had as many conditions against it as the early frost, and rarely persisted under the warming influences of the day. The indirect though emphatic expression of opinion to which Mr Vincy was prone suffered much restraint in this case: Lydgate was a proud man towards whom innuendoes were obviously unsafe, and throwing his hat on the floor was out of the question. Mr Vincy was a little in awe of him, a little vain that he wanted to marry Rosamond, a little indisposed to raise a question of money in which his own position was not advantageous, a little afraid of being worsted in dialogue with a man better educated and more highly bred than himself, and a little afraid of doing what his daughter would not like. The part Mr Vincy preferred playing was that of the generous host whom nobody criticises. In the earlier half of the day there was business to hinder any formal communication of an adverse resolve; in the later there was dinner, wine, whist, and general satisfaction. And in the meanwhile the hours were each leaving their little deposit and gradually forming the final reason for inaction, namely, that action was too late.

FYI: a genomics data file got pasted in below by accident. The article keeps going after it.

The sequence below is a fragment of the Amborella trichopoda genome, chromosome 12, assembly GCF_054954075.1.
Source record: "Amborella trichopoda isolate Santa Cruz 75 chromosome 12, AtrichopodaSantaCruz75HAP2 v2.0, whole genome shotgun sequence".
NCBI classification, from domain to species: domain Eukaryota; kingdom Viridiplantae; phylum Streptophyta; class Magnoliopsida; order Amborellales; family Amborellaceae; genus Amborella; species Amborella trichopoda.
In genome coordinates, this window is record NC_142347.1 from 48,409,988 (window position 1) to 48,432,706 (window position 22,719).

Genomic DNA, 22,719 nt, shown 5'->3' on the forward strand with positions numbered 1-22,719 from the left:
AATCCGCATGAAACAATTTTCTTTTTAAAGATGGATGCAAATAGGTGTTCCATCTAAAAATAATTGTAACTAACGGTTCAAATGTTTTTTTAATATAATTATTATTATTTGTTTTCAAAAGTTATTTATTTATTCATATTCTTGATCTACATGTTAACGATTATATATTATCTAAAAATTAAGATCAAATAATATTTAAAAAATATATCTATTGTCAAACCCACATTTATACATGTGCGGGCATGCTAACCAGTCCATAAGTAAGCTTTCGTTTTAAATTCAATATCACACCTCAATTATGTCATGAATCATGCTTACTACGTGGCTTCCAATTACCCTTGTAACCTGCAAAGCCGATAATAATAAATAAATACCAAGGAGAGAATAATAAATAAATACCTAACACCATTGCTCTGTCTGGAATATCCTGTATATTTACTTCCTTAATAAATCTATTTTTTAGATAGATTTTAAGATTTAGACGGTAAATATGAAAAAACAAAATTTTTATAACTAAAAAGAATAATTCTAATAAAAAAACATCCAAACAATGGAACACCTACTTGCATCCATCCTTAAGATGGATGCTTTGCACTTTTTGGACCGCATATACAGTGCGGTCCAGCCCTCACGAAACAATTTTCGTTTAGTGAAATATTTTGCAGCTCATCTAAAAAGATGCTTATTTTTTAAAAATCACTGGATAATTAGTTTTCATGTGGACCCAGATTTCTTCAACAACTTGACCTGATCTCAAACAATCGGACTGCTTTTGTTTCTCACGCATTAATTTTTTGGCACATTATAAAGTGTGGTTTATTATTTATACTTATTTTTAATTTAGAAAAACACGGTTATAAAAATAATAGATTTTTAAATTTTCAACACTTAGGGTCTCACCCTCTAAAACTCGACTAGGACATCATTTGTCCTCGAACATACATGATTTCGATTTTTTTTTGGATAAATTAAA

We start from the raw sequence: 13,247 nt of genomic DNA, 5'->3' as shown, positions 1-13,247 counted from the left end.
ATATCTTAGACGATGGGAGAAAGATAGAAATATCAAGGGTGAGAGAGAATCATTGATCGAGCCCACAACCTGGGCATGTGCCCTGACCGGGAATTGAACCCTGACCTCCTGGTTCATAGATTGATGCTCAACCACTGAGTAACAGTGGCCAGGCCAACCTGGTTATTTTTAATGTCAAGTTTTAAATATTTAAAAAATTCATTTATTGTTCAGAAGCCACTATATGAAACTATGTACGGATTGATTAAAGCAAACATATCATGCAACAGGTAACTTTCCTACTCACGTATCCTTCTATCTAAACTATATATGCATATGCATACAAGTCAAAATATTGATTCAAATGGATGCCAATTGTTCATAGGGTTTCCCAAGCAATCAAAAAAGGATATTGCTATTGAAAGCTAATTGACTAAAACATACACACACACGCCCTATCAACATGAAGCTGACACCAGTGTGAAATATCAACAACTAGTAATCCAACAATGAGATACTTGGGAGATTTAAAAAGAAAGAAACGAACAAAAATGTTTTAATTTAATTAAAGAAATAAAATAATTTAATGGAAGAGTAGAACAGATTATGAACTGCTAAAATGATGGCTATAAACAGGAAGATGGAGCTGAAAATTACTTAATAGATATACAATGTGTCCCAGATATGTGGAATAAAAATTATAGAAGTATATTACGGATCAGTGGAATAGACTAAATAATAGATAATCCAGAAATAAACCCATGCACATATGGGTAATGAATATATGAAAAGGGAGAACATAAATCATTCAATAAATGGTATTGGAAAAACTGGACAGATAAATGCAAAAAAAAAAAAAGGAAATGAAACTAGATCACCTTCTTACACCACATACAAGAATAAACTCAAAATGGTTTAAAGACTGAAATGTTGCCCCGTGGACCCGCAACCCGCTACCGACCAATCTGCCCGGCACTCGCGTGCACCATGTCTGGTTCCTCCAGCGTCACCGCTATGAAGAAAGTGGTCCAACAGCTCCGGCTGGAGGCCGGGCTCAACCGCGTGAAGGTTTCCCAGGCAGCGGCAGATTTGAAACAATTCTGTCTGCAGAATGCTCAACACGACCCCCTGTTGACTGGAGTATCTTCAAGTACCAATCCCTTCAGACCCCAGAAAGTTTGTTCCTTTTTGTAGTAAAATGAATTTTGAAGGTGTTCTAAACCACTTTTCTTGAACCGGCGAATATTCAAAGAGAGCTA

The accepted lover spent most of his evenings in Lowick Gate, and a love-making not at all